Day Thirteen: Return to the Blue Lagoon – Friday 3 July 2015

Family fun-day Thursday meant Swim School take two, and this time we brought reinforcements.

Kuepps, Milo and I loaded up the bicycles and cruised our way to the pool. With an extra set of hands, disrobing and robing the slippery noodle was vastly more straightforward and before we knew it Milo was splashing away happily and grinning at mum who was watching from afar. The senior member of the group Lennox was a bit ropy today and looked much less Ogre in the ‘Trojan Horse’ event than last week. However the new benchmark was a first timer named Liam who arrived this week looking very smug.

When it came time for dunking Milo performed 15% better than last week; still shrieking and looking at me with disdain, but with less fury, and with less vigorous attempts to scale me and perch on my head. When it came time for Liam’s turn his mum gave ‘the secret command’ (as she put it) “OK, ready Leo, go” and the 8 month old child closed his eyes, took a deep breath and executed a perfect dive under the water, emerging with a wry smile and I am pretty sure a wink at the instructor. Lennox’s dad and I exchanged shamed glances as our children, looking like cats rescued from the washing machine, yelled at each other and clawed away at our faces.

Soon the class was over and with mum’s extra hands Milo was much happier in the shower and we dried and dressed him with relative ease (ie. he did not escape and crawl like a half-nude lunatic, panting and bellowing toward the exit).

Unfortunately Milo snoozed again in the Croozer on the way home which discombobulated him for the rest of the day, resulting in significant grief for poor Oma who covered for Milo’s gallivanting parents during the evening shift.

So, as per last week, a difficult Thursday evening and night lead to a very peaceful Friday. Milo and I explored plans to convert his little balcony into a ‘sensory garden’ (ie. astro turf and pigeon netting to stop him launching his German books over the edge) and then had a long lunch of Omelette and cucumber together as the fibre internet installers did their work. One of these technicians, a young man from Sunderland, was rather smitten with Milo, said that he was off to South America over Christmas to meet his ‘special one’ and that Milo’s mother must be an “attractive lass” (the very definition of a back handed compliment for me).

In the afternoon Milo and I watched our first episode of the IT Crowd together. Milo enjoyed this very much, hooting and bouncing throughout; it would appear his favourite character thus far is Moss.

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Moss amuses me

I would also like to record two areas of fathering efficiency I have implemented around the house.

Firstly, toe nails. Milo’s finger/ toe nail situation is one of those areas in which I don’t excel. In relation to this subject I have in the past made one of those very foolish parenting comments that only amateurs make like “geez he hasn’t done a poo all day” (when in fact he has done three and I have just highlighted the fact I have just not been involved in any of them). On this subject I commented to Kuepps that it was interesting how slowly Milo’s nails grow (no, of course Kuepps has been cutting his finger nails regularly). Kuepps, quite reasonably, drew a line in the sand and said she would no longer be clipping his toe nails and that unless I wanted a clawed child who would bring shame upon the family at Gymbaroo and Swim School I would need to take over. I sheepishly agreed to this but then did not immediately take any steps to discharge my duties.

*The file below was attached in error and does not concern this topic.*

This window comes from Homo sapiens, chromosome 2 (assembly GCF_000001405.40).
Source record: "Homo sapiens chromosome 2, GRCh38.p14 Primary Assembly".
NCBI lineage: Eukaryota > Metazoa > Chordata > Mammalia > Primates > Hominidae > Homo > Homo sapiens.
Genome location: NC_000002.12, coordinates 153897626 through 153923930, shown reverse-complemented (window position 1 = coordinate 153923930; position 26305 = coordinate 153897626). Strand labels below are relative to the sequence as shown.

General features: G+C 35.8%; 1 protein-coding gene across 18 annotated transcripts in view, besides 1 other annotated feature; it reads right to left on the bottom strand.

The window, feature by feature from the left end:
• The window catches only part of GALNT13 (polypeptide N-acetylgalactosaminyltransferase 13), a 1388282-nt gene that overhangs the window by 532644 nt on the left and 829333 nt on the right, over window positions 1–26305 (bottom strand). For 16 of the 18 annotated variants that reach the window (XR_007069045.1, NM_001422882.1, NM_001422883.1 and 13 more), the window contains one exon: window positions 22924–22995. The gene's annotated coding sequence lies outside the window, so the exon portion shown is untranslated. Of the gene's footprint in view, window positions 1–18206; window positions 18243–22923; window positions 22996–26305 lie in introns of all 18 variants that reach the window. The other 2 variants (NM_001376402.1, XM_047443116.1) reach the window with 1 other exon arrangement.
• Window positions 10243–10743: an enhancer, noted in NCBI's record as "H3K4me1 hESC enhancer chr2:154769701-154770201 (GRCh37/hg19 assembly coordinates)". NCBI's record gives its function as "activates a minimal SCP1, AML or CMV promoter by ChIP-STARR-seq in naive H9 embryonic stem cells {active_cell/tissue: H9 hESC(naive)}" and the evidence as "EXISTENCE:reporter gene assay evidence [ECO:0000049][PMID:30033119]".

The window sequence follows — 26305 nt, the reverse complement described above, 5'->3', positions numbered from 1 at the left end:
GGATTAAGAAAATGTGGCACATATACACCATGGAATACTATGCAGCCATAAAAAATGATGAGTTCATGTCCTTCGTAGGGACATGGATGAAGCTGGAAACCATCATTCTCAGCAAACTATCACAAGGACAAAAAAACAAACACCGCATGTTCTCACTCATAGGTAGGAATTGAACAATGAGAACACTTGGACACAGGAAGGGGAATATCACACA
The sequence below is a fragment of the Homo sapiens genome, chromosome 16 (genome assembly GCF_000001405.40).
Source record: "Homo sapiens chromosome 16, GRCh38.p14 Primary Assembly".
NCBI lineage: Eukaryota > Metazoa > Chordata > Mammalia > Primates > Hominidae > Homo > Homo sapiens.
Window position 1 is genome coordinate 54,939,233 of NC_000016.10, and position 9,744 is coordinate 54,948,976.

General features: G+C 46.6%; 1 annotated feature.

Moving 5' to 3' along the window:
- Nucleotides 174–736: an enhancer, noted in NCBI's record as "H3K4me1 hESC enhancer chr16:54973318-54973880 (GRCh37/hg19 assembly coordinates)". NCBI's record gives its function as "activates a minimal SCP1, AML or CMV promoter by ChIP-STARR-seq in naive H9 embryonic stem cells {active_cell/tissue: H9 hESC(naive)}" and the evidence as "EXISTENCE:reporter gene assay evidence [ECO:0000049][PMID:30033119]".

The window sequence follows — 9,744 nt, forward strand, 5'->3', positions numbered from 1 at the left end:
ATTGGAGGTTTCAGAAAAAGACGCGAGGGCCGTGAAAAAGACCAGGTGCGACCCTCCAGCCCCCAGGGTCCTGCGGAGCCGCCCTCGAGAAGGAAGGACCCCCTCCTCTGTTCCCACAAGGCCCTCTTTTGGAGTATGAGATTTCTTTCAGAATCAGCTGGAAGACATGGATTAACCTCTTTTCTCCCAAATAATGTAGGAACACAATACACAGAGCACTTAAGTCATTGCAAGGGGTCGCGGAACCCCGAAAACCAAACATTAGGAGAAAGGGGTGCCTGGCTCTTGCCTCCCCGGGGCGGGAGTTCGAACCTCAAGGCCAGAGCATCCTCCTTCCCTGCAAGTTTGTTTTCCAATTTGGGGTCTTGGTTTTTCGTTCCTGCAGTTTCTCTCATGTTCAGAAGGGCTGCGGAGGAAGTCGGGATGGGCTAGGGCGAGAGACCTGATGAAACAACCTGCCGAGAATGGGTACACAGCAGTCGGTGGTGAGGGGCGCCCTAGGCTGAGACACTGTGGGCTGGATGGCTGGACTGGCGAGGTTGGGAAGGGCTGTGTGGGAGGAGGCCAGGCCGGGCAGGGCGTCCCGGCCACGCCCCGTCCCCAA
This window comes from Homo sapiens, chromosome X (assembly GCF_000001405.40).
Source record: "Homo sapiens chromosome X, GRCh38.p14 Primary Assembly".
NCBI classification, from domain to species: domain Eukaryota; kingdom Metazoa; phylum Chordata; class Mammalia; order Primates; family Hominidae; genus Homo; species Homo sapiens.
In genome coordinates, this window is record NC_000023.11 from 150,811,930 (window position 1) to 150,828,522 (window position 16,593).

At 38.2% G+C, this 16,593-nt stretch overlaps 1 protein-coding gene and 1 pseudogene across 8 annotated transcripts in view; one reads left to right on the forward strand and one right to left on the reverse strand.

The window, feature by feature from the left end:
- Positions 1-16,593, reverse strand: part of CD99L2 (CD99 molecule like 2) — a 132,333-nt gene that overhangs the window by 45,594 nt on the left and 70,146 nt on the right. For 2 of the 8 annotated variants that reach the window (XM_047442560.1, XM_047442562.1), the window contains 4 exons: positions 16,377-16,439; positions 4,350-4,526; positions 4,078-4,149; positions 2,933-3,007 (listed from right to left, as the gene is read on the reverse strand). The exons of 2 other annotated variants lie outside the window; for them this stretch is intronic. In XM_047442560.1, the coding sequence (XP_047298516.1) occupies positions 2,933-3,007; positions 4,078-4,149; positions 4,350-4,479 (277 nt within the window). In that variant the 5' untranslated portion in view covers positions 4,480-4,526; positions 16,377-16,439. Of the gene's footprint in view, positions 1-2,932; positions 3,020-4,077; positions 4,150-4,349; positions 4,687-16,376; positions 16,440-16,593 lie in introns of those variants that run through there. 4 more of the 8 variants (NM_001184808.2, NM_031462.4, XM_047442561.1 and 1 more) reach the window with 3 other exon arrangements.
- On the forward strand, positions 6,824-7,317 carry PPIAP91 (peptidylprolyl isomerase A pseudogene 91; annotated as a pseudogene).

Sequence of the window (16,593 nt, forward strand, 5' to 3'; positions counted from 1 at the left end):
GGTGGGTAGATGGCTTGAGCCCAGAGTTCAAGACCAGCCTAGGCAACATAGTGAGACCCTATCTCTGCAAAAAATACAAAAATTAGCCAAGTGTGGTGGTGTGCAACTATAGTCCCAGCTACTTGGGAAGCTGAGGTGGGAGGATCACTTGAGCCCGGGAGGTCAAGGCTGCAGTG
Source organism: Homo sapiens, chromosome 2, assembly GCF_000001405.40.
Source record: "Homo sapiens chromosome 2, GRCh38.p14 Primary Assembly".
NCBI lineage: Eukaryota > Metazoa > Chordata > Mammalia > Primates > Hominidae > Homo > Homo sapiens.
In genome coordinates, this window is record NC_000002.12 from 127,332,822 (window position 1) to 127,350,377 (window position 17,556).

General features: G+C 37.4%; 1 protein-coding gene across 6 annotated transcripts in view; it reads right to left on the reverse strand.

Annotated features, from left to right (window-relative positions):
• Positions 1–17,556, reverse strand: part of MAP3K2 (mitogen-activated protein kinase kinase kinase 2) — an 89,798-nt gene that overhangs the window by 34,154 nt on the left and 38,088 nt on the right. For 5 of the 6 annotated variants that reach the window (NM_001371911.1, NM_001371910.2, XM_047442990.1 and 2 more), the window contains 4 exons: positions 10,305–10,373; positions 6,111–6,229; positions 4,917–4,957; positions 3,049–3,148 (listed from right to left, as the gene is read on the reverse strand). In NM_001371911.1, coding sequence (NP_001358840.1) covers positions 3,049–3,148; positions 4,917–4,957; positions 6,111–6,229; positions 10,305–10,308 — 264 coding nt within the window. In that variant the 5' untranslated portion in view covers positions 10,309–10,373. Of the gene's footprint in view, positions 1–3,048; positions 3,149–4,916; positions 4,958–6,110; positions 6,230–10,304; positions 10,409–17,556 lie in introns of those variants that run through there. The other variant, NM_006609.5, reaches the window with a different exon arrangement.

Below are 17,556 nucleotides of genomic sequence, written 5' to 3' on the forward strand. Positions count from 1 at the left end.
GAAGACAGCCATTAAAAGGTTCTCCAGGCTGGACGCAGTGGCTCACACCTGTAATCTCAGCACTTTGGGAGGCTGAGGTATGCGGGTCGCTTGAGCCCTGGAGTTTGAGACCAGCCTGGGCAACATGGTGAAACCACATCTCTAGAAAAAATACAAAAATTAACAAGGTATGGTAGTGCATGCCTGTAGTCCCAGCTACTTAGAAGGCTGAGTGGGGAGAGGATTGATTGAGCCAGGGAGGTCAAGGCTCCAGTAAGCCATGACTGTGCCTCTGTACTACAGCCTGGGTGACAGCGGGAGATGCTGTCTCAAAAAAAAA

One evening this week Kuepps complimented me on finally clipping Milo’s toe nails, which looked terrific. I briefly considered taking this compliment but then thought better of it, conceding I was not responsible. We then presumed Oma was the one who had taken to his claws but quickly confirmed this was not the case. A little baffled we considered other plausible options; somebody, perhaps our strata manager who may have a key to our apartment snuck in during the night and clipped our child’s nails before silently departing as a gesture of good will for paying our strata fees on time? Perhaps the cats, finally accepting Milo as one of their own had groomed him? Eventually we concluded that Milo had in fact ground his toenails down in a free-range fashion due to an increased frequency of crawling correctly on all fours and a greater proportion of the day spent in bare feet. Miraculous fathering efficiency.

Secondly, bottle teat flow-rate. In an effort to thoroughly rinse and wash Milo’s formula bottle this morning I took to the teat with a bottle brush, a little too aggressively as it turned out, ripping a hole in the end of the nipple. Without an alternative we just persisted with the equipment available to us. So, after Milo’s afternoon sleep I offered him this new bottle, modified for speed. Milo did not hesitate and aggressively took to the bottle which delivered the formula at almost gravitational speed. Milo coughed and spluttered, and although a little more milk than usual ended up on his neck, he powered through the bottle in record time, an efficiency of at least 45 seconds over our previous personal best. Again, an admirable efficiency dividend that would make any austere government proud.

On Friday night we braved the highway to Canberra, Milo’s first taste of fiendish Canberra winter.

  • New bottle consumption personal best – 1 minute 15 seconds
  • New internet download speed  – 93 Mbps
  • Current ‘sleep in Croozer’ ratio – 2/3
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